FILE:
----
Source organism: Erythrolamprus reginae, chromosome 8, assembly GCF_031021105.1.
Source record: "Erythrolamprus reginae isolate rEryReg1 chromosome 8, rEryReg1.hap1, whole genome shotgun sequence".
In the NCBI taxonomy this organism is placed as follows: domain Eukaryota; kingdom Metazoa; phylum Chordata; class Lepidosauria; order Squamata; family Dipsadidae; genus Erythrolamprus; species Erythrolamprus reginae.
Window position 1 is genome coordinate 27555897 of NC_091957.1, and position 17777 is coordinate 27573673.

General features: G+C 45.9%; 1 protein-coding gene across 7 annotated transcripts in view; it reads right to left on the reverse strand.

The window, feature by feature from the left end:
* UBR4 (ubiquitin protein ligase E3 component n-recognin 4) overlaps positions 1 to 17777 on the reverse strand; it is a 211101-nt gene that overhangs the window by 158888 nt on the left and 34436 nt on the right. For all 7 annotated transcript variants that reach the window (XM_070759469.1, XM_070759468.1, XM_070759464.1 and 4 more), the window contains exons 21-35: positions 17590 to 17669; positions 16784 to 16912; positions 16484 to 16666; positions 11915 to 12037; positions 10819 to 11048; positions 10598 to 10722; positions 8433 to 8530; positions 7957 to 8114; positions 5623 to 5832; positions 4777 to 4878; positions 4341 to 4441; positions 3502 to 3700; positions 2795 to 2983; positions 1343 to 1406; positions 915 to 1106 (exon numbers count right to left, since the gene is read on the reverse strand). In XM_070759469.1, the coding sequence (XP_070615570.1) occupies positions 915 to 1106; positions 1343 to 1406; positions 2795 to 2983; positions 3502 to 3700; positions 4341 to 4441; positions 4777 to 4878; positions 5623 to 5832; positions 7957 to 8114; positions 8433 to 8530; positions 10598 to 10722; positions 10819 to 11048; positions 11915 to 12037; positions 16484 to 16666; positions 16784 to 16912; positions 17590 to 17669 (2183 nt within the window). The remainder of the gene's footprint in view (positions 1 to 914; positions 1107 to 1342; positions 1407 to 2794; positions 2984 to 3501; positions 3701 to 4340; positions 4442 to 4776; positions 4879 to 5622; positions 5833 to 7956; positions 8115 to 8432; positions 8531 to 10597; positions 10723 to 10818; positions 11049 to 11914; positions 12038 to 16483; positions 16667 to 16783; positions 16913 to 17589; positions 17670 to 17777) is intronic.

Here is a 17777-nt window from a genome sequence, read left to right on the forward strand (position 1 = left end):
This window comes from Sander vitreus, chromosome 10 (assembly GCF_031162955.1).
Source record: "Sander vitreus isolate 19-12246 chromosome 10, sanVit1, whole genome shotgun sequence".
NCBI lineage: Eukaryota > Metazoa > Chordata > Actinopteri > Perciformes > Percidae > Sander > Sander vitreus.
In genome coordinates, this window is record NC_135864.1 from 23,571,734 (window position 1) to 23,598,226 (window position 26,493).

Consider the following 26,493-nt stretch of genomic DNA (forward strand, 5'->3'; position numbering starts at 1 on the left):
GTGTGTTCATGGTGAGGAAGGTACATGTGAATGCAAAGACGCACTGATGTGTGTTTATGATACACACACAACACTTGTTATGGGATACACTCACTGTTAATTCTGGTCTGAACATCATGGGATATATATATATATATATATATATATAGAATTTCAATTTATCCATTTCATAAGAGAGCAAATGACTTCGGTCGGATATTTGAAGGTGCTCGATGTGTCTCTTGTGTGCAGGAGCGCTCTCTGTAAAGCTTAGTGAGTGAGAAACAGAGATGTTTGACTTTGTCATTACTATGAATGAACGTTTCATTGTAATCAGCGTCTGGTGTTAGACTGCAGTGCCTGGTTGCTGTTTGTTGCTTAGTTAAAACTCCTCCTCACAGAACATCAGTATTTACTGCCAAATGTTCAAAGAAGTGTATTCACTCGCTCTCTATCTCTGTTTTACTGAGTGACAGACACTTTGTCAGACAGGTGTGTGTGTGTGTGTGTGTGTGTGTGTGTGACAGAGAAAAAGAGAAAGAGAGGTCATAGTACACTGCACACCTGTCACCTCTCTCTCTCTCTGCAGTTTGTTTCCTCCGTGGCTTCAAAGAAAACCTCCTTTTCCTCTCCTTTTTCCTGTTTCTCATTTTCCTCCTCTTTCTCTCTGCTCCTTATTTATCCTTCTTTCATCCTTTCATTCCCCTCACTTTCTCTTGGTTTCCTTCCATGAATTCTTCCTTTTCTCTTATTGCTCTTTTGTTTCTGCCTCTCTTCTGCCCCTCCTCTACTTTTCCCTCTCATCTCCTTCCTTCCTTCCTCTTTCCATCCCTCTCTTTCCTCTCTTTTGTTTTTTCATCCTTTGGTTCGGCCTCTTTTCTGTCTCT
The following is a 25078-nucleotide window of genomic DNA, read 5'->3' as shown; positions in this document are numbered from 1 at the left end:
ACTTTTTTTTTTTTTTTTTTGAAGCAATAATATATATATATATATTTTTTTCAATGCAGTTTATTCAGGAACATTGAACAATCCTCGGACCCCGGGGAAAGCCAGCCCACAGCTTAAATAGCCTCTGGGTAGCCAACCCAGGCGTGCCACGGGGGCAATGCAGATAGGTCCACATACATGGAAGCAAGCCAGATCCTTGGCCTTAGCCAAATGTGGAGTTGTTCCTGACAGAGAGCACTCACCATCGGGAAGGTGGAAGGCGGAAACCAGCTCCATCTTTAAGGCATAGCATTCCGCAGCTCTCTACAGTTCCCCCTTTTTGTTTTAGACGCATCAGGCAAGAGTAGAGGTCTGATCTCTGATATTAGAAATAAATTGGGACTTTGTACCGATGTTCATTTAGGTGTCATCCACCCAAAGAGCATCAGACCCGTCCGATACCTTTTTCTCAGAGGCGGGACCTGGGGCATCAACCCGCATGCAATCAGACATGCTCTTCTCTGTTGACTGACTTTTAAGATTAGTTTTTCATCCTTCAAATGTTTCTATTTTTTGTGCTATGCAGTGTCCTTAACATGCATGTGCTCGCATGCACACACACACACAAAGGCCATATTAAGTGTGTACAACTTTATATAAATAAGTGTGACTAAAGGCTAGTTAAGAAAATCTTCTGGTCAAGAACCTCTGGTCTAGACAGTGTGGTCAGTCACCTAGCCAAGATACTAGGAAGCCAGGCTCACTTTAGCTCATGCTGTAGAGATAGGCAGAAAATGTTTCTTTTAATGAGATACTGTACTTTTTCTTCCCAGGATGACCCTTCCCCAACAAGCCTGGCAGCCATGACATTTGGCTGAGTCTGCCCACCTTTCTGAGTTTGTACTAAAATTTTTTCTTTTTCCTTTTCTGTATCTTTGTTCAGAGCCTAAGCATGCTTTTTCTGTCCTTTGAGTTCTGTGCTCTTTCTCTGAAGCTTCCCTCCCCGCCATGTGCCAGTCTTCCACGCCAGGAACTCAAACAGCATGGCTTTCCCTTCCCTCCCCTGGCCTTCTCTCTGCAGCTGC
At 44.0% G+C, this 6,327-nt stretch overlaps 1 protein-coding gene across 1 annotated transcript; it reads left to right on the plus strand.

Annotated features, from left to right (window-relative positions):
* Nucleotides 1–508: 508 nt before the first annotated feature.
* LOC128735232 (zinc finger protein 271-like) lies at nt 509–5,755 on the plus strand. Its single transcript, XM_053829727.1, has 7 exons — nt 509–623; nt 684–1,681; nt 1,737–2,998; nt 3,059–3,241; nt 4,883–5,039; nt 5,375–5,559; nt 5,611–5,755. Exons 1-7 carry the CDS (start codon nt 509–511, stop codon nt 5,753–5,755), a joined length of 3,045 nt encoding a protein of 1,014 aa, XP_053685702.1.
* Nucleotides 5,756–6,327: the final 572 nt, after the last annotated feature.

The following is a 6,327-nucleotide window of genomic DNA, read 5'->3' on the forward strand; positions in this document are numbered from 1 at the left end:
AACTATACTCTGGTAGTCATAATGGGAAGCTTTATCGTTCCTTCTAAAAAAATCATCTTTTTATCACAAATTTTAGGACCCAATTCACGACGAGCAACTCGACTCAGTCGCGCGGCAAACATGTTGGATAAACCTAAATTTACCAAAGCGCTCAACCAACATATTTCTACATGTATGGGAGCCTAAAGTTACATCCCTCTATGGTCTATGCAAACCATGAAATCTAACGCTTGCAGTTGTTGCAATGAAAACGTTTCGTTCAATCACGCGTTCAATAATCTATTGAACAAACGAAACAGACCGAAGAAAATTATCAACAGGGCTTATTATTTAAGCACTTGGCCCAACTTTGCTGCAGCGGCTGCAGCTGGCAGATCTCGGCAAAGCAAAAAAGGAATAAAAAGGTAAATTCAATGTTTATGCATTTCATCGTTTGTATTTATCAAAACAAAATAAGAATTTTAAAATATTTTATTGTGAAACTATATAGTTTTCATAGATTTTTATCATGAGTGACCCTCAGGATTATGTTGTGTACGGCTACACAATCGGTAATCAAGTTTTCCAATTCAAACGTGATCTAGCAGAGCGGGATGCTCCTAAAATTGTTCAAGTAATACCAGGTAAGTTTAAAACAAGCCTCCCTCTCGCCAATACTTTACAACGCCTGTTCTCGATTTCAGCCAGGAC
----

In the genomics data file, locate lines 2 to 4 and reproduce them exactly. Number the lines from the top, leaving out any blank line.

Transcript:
Source record: "Erythrolamprus reginae isolate rEryReg1 chromosome 8, rEryReg1.hap1, whole genome shotgun sequence".
In the NCBI taxonomy this organism is placed as follows: domain Eukaryota; kingdom Metazoa; phylum Chordata; class Lepidosauria; order Squamata; family Dipsadidae; genus Erythrolamprus; species Erythrolamprus reginae.
Window position 1 is genome coordinate 27555897 of NC_091957.1, and position 17777 is coordinate 27573673.